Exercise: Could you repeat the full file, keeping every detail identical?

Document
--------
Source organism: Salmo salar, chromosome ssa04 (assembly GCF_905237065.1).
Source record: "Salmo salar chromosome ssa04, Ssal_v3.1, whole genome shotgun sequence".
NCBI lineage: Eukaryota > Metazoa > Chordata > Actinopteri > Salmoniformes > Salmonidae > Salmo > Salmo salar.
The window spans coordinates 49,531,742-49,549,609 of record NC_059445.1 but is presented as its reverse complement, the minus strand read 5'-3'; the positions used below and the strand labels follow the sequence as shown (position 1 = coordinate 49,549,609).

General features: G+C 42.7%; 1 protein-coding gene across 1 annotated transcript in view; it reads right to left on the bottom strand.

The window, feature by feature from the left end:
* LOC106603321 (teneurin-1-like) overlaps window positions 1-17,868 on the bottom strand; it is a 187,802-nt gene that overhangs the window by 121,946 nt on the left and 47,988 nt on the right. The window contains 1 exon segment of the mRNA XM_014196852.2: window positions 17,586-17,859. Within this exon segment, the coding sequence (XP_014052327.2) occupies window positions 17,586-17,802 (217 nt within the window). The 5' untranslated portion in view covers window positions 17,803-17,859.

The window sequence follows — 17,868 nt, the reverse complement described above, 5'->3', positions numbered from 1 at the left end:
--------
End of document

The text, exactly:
Source organism: Salmo salar, chromosome ssa04 (assembly GCF_905237065.1).
Source record: "Salmo salar chromosome ssa04, Ssal_v3.1, whole genome shotgun sequence".
NCBI lineage: Eukaryota > Metazoa > Chordata > Actinopteri > Salmoniformes > Salmonidae > Salmo > Salmo salar.
The window spans coordinates 49,531,742-49,549,609 of record NC_059445.1 but is presented as its reverse complement, the minus strand read 5'-3'; the positions used below and the strand labels follow the sequence as shown (position 1 = coordinate 49,549,609).

General features: G+C 42.7%; 1 protein-coding gene across 1 annotated transcript in view; it reads right to left on the bottom strand.

The window, feature by feature from the left end:
* LOC106603321 (teneurin-1-like) overlaps window positions 1-17,868 on the bottom strand; it is a 187,802-nt gene that overhangs the window by 121,946 nt on the left and 47,988 nt on the right. The window contains 1 exon segment of the mRNA XM_014196852.2: window positions 17,586-17,859. Within this exon segment, the coding sequence (XP_014052327.2) occupies window positions 17,586-17,802 (217 nt within the window). The 5' untranslated portion in view covers window positions 17,803-17,859.

The window sequence follows — 17,868 nt, the reverse complement described above, 5'->3', positions numbered from 1 at the left end: